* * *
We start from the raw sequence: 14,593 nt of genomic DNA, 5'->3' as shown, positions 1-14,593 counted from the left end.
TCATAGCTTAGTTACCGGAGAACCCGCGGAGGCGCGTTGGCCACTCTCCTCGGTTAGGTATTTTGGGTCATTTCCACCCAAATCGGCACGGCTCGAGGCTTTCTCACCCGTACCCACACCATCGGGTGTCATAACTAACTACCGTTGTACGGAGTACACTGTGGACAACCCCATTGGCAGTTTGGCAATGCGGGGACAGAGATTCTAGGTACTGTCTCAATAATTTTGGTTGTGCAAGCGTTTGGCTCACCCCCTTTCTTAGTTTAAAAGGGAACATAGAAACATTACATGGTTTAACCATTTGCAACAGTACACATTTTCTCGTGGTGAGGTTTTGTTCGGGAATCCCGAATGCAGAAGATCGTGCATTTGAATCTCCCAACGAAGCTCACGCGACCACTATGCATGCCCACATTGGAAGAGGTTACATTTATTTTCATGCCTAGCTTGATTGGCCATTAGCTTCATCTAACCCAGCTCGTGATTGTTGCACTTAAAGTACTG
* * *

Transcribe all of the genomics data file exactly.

We start from the raw sequence: 14,593 nt of genomic DNA, 5'->3' as shown, positions 1-14,593 counted from the left end.
TCATAGCTTAGTTACCGGAGAACCCGCGGAGGCGCGTTGGCCACTCTCCTCGGTTAGGTATTTTGGGTCATTTCCACCCAAATCGGCACGGCTCGAGGCTTTCTCACCCGTACCCACACCATCGGGTGTCATAACTAACTACCGTTGTACGGAGTACACTGTGGACAACCCCATTGGCAGTTTGGCAATGCGGGGACAGAGATTCTAGGTACTGTCTCAATAATTTTGGTTGTGCAAGCGTTTGGCTCACCCCCTTTCTTAGTTTAAAAGGGAACATAGAAACATTACATGGTTTAACCATTTGCAACAGTACACATTTTCTCGTGGTGAGGTTTTGTTCGGGAATCCCGAATGCAGAAGATCGTGCATTTGAATCTCCCAACGAAGCTCACGCGACCACTATGCATGCCCACATTGGAAGAGGTTACATTTATTTTCATGCCTAGCTTGATTGGCCATTAGCTTCATCTAACCCAGCTCGTGATTGTTGCACTTAAAGTACTG